The Essential Elements of Film Reviews
The material for this section was
derived from the wonderful book Making Meaning by David Bordwell and
was supplemented and explained by Debbie Twyman
David Bordwell suggests in his book
Making Meaning, that there are four key components present
in film reviews. These components consist of a condensed plot
synopsis, background information, a set of abbreviated arguments
about the film, and an evaluation.
Condensed Plot Synopsis
A condensed plot synopsis means exactly that. This is a brief description of the film's plot that probably emphasizes the most important moments of the film without revealing the films ending. Nothing is worse than revealing too much about the movie and thus ruining it for the viewer.
about the film consists of information about the stars, the director, and the
production staff of the film. It can also include interesting tidbits about
the making of the film. It may incorporate information about the film's source
material as well as mentioning the type of genre the film fits into. If the
reviewer is so inclined, it may also include comments from other reviewers and
industry insiders that are designed to indicate to the reader what the film's
reception is likely to be (can you say hype?).
The abbreviated arguments about the film are generally
the main focus of the review. This is the section in which the reviewer analyzes
and critiques the film. The focus of this segment is to point out what does
and does not work in the movie and why. Most reviewers attempt to combine this
information with a little background information. For example, if the lighting
and composition of the film are particularly dreadful the reviewer will generally
take the time to note who the film's cinematographer was - since it's the cinematographer's
responsibility to prevent that from happening.
The reviewer's evaluation of the film generally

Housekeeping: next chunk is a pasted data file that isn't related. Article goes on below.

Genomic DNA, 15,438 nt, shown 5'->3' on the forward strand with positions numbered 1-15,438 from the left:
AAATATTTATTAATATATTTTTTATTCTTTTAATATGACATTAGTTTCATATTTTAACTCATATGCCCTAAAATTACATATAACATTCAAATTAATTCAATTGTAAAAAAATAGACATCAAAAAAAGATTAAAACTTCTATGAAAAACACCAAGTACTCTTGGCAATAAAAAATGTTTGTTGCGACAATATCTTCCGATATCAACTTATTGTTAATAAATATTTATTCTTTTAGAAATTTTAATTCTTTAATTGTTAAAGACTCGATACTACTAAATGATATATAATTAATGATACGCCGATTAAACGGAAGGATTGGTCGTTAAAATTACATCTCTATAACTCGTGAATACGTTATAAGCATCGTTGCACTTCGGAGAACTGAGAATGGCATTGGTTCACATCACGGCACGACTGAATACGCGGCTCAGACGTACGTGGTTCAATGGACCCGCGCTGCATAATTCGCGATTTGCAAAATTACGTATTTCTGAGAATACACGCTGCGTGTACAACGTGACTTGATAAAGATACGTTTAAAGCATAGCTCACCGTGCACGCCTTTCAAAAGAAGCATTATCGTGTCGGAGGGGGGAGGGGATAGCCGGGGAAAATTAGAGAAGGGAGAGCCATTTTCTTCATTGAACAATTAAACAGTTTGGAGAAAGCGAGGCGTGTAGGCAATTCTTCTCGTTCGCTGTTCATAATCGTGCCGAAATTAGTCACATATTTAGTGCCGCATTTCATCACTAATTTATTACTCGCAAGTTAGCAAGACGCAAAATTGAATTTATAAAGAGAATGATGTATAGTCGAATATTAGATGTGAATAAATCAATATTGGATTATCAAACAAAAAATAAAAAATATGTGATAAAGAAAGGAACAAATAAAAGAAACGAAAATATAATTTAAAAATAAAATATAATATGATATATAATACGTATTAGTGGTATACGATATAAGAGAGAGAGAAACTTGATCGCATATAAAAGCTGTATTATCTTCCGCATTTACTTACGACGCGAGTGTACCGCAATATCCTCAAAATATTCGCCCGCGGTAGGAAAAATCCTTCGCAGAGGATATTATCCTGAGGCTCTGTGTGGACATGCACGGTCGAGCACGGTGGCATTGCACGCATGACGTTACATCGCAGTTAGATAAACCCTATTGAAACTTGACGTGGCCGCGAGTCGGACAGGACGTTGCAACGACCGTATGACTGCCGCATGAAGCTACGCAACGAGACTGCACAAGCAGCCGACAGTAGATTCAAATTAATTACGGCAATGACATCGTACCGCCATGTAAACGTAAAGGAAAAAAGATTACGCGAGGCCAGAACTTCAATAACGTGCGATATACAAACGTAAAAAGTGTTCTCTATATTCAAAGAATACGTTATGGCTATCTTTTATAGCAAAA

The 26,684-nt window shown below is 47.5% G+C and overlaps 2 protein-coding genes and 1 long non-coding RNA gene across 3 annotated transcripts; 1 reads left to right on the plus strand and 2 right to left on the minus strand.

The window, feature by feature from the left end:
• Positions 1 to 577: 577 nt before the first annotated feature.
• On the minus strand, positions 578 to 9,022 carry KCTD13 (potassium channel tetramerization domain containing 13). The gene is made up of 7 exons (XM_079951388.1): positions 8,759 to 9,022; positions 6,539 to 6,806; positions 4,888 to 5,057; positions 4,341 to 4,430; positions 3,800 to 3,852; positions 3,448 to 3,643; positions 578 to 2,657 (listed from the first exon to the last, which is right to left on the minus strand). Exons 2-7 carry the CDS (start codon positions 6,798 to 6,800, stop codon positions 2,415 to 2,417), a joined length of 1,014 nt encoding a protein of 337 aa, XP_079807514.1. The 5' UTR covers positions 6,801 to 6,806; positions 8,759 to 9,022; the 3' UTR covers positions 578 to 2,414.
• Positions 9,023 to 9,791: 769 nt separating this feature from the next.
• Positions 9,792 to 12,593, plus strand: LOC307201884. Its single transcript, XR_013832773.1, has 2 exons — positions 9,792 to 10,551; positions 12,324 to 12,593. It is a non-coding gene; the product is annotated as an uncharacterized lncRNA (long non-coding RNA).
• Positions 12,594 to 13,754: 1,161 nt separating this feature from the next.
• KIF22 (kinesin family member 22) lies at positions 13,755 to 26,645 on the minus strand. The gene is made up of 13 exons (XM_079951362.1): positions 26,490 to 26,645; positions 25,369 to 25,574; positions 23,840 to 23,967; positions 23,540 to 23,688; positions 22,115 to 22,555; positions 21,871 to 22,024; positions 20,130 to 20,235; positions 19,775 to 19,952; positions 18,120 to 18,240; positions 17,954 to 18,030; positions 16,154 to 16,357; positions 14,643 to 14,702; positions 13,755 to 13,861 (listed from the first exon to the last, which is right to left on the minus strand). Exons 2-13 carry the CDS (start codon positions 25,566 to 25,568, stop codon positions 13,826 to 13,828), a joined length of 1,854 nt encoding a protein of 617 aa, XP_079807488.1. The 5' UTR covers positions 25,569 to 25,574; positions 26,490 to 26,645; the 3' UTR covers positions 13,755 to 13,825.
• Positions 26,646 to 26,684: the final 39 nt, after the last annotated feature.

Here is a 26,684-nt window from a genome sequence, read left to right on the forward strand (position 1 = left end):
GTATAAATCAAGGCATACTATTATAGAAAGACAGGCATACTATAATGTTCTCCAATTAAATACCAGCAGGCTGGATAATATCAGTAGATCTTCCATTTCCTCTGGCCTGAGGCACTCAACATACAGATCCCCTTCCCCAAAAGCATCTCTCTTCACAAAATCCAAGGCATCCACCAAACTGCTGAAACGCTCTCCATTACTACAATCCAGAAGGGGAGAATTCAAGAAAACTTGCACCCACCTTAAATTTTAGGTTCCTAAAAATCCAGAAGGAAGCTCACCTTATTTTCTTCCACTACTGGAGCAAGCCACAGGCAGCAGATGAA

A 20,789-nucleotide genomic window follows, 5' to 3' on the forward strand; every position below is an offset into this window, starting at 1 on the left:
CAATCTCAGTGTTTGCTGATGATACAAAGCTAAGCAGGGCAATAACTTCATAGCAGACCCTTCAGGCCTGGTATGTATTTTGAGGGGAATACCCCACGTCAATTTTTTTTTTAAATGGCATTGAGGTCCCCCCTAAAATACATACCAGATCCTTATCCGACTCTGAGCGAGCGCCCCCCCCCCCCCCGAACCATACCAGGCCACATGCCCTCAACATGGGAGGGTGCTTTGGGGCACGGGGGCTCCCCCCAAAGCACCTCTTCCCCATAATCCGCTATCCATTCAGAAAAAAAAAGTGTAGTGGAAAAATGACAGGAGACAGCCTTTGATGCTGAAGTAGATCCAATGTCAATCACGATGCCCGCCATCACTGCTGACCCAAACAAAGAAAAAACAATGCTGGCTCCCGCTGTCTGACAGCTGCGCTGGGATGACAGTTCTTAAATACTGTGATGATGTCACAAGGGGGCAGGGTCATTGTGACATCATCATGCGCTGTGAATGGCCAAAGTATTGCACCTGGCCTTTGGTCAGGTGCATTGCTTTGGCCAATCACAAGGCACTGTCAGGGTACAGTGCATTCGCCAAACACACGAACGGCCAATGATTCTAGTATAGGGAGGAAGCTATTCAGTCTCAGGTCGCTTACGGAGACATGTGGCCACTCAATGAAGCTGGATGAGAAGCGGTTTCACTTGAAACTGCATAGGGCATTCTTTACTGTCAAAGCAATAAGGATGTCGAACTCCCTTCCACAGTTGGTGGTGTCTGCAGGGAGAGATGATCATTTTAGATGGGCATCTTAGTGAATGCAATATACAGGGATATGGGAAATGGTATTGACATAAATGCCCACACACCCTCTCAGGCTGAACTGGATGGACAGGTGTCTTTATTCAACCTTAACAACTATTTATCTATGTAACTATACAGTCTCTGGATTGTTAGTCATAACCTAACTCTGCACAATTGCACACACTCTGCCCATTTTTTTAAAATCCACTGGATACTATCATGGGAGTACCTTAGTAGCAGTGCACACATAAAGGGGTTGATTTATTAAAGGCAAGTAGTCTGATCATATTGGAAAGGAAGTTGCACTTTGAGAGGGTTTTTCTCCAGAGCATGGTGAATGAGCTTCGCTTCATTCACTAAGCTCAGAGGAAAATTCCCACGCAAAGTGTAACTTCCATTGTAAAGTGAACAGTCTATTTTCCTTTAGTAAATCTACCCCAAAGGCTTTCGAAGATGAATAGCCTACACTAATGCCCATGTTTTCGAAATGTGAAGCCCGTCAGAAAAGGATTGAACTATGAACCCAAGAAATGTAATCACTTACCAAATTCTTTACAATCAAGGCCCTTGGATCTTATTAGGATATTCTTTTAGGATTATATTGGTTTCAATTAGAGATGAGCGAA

includes a recommendation to either see or avoid seeing the film. This evaluation
is always based on the reviewer's arguments about the film and is frequently
backed up with his/her comments regarding the film's background. Your instructor
would argue that the entire tone of the review should be influenced by the reviewer's
evaluation of the film. To be honest, the reader should have a fairly clear
idea of the reviewer's opinion after they have read the review's opening sentence.
This does NOT mean that you should start a review with statements like, "This
was a good movie," or "you should go see this film right now!"
It does mean that the reader should have a general idea about where the reviewer
stands on the film from the first paragraph on - just don't bludgeon us to death
Generally speaking, when a reviewer
is evaluating a film he/she tends to be assessing some, or all,
of the following: the motivation for what happens in the film,
the film's entertainment value, the film's social relevance and
social value, and the film's aesthetic value. Hey, if it were
easy everyone would be a film critic. It is a great job, most
of the time. Unless of course, you are watching a genuinely bad
film, the sort that once caused a notable film critic to comment,
"That is 90 minutes of my life I can never get back."
Film critics frequently find fault with
the film's motivation. That is not to say that they did not like
the film's central theme but rather to say that they are looking
for the relevance of a particular narrative event, or a justification
for a specific action or section of dialogue. Bordwell classifies
motivation into four categories: compositional, realistic, intertextual,
and artistic. Compositional motivation probes the film's cause-effect
logic - that is, does the movie flow logically from one scene
to the next. Realistic motivation examines whether the actions
that occur within the film are plausible or believable within